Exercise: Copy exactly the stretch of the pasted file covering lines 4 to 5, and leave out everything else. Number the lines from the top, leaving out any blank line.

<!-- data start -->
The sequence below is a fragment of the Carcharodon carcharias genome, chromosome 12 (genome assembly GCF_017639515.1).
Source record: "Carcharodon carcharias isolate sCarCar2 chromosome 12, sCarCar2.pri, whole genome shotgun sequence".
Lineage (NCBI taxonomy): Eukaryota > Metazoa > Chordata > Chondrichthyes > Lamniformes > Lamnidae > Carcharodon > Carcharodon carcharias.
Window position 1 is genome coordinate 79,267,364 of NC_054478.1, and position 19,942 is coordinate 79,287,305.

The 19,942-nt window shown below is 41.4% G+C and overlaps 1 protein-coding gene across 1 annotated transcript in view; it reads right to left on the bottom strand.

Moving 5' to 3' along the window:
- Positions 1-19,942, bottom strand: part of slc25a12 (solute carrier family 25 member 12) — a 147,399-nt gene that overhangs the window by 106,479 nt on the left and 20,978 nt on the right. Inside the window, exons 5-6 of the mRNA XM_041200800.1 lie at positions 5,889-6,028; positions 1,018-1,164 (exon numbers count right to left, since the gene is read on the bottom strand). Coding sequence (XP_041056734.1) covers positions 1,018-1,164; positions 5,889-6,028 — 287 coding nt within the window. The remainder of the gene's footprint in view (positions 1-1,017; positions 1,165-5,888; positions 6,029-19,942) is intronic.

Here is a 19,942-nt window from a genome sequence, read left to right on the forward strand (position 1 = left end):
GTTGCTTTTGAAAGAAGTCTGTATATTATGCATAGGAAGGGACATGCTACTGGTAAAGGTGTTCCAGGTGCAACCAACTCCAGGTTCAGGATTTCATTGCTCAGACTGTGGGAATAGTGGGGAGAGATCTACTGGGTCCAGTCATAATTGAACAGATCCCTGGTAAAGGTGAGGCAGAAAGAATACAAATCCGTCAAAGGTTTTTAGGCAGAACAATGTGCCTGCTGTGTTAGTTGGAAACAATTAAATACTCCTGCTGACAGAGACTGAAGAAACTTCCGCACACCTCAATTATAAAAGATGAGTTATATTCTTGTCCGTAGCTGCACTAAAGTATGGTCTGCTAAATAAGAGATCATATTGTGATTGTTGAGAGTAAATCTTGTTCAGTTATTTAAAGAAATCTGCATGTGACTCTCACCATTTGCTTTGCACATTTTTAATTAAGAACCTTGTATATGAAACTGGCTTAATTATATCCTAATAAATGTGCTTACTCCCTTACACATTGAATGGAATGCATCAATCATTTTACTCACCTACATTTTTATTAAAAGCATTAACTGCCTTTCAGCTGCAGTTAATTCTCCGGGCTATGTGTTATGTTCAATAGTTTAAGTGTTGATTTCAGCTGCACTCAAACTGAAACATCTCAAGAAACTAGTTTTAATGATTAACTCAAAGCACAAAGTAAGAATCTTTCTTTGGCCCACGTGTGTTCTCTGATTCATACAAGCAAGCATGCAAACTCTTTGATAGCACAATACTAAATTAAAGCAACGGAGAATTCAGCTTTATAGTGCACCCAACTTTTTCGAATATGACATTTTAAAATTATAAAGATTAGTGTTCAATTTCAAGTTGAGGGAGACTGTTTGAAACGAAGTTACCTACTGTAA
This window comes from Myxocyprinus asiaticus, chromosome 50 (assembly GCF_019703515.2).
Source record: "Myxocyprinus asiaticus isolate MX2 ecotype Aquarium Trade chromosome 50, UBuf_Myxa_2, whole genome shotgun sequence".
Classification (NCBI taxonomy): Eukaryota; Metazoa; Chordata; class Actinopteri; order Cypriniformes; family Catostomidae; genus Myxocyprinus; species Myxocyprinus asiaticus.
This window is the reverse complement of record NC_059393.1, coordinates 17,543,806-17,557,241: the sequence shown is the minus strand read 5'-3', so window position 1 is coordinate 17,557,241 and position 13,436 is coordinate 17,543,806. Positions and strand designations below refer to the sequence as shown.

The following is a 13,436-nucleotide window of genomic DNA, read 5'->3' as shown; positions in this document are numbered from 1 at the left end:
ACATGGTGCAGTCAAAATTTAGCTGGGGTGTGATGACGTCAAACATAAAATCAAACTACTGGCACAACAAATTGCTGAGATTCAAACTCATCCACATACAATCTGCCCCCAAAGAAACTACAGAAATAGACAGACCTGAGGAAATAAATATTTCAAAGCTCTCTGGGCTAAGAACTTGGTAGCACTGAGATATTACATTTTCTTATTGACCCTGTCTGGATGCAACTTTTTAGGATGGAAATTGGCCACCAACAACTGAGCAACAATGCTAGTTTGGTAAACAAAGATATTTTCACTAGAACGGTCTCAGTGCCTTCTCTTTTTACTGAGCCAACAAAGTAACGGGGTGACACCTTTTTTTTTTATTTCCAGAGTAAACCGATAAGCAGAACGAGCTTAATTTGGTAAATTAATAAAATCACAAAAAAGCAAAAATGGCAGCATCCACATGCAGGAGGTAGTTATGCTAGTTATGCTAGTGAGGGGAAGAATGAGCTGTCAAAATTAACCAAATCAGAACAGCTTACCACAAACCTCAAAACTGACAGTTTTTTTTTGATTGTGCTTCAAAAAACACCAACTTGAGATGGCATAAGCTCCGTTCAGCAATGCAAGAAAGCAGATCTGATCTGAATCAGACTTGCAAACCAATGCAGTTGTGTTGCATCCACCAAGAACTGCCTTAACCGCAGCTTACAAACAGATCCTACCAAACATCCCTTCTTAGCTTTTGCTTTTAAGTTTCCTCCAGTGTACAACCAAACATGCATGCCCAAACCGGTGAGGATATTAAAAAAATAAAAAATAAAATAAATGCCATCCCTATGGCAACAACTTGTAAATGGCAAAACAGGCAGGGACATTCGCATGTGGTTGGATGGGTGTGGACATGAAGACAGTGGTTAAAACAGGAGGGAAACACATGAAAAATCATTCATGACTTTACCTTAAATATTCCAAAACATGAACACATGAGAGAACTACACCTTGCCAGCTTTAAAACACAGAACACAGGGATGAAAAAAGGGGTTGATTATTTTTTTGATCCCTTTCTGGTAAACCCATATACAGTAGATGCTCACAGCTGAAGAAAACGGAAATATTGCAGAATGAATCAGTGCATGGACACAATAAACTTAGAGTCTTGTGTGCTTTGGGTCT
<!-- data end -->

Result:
Window position 1 is genome coordinate 79,267,364 of NC_054478.1, and position 19,942 is coordinate 79,287,305.

The 19,942-nt window shown below is 41.4% G+C and overlaps 1 protein-coding gene across 1 annotated transcript in view; it reads right to left on the bottom strand.